The Adafruit Feather is a complete line of development boards that are both standalone and stackable.
Bluetooth is a wireless technology standard for exchanging data over short distances using short-wavelength UHF radio waves (ISM band of the wave spectrum
- from 2.400 to 2.485 GHz). From these waves, that originate from fixed and mobile devices, PANs (personal area networks) are built.
BTLE Bluetooth Low Energy is a new low-power, 2.4GHz spectrum wireless protocol. In particular, its the only wireless protocol that you can use with iOS without needing special certification and it’s supported by all modern smart phones. This makes it excellent for use in portable projects that will make use of an iOS or Android phone or tablet. It also is supported in Mac OS X and Windows 8+.
A personal area network (PAN) is a computer network for interconnecting devices centered on an individual person’s workspace. A PAN provides data transmission amongst devices such as computers, smartphones, tablets and personal digital assistants.
PANs can be used for communication amongst the personal devices themselves, or for connecting to a higher level network and the Internet where one master device takes up the role as gateway. A PAN may be wireless or carried over wired interfaces such as USB.
A wireless personal area network (WPAN) is a PAN carried over a low-powered, short-distance wireless network technologies such as Bluetooth. The reach of a WPAN varies from a few centimeters to a few meters.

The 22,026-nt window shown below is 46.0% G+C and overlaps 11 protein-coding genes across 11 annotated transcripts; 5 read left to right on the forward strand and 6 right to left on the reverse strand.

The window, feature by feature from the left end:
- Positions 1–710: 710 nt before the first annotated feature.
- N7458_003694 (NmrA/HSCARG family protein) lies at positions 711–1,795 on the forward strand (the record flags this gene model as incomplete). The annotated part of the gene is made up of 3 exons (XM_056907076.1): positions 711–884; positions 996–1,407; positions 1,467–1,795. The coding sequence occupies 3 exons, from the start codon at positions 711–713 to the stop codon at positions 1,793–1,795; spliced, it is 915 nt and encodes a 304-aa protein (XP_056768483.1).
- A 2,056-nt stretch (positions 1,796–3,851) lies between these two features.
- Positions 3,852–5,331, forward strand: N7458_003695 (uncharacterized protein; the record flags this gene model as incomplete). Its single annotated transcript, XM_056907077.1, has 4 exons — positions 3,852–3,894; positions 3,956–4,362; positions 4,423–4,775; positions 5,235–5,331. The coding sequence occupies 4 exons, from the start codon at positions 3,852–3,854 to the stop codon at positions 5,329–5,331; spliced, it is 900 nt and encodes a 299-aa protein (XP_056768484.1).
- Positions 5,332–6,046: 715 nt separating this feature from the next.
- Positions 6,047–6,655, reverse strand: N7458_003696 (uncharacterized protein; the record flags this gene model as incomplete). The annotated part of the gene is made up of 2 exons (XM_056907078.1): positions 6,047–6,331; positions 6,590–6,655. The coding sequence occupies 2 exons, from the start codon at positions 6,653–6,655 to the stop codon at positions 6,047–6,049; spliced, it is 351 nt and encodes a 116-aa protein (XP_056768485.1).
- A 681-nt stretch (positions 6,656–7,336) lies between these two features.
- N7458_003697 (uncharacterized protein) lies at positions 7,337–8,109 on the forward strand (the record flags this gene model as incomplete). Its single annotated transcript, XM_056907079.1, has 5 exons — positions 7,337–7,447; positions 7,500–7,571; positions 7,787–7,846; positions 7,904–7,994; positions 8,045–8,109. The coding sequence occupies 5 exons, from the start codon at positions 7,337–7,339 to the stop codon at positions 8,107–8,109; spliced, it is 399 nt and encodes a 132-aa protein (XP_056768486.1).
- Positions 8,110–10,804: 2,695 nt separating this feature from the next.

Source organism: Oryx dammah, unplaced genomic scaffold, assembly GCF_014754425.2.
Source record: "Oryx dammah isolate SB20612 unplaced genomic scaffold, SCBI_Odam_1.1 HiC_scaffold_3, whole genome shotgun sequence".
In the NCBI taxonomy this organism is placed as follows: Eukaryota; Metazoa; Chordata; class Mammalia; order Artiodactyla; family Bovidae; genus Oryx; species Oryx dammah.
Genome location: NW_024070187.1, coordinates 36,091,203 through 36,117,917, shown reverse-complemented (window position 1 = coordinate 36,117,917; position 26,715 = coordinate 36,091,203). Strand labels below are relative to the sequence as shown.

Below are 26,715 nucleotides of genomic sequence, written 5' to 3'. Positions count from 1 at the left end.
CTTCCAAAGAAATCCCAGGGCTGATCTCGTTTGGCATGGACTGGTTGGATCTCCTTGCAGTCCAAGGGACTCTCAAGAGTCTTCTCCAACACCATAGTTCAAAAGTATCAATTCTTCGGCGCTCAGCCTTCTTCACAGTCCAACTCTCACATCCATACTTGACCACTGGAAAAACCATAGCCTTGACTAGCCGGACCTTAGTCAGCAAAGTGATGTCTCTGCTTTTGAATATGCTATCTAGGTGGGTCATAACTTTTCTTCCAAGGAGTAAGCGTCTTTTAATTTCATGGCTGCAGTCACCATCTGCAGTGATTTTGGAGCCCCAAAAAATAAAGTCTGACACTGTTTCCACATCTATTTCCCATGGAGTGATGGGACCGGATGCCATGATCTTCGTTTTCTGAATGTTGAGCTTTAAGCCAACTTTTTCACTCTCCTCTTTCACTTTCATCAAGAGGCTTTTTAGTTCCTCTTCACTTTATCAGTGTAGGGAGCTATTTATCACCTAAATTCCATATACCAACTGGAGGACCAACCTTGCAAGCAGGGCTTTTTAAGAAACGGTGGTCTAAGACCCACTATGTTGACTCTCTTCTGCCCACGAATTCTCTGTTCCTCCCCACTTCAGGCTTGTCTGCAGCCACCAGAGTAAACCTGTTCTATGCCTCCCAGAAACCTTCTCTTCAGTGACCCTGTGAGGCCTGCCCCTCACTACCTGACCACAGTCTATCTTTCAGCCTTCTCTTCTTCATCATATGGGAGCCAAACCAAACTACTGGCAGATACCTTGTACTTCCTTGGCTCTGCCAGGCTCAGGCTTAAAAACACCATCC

Adafruit Feather 32u4 Bluefruit
The Adafruit Feather 32u4 Bluefruit is an ‘all-in-one’ Arduino-compatible + Bluetooth Low Energy(BLTE) board with built in USB and battery charging. It’s an Adafruit Feather 32u4 with a BTLE module.
- BAT - positive voltage to/from JST jack for optional Li-Po battery;
- EN - 3.3V regulator’s enable pin. has pull up, connect to ground to disable regulator;
- USB - Positive voltage to/from microUSB jack, if connected;
- Pins 13-5
- .a - GP(General Purpose)I/O 13, can do PWM output, is connected to red LED next to USB port;
- .b - GP I/O 12, also analog input A11;
- .c - GP I/O 11, can do PWM output;
- .d - GP I/O 10, can do PWM output and can also be analog input A10;
- .e - GP I/O 9, can do PWM output and can also be analog input A9, analog input is connected to a voltage divider for Li-Po battery, so naturally ‘sits’ at 2V DC due to the resistor divider;
- .f - GP I/O 6, can do PWM output and can also be analog input A7;
- .g - GP I/O 5, can also do PWM output;
- SCL - GP I/O 3, can do PWM output , and act as interrupt 0. Also the I2C clock pin, has no pullup by default, so when using I2C, may need 2.2-10kΩ pullup;
- SDA - GP I/O 2, can do PWM output , and act as interrupt 1. Also the I2C data pin, has no pullup by default, so when using I2C, may need 2.2-10kΩ pullup;
- RST - Reset pin, can be tied to ground to manually reset the AVR, as well as launch the bootloader manually;
- 3V - Output from 3.3V regulator, supplies 500mA at peak;
- ARf - ARef, the analog reference pin. Normally the reference voltage is the same as the chip logic voltage (3.3V). If an alternative analog reference is needed, the pin must be connected to it, and then, the external AREF in the firmware needs to be selected. Upper limit of (3.3V);
- GND - Common Ground for the board;
- A0-A5 - Analog as well as digital I/O pins;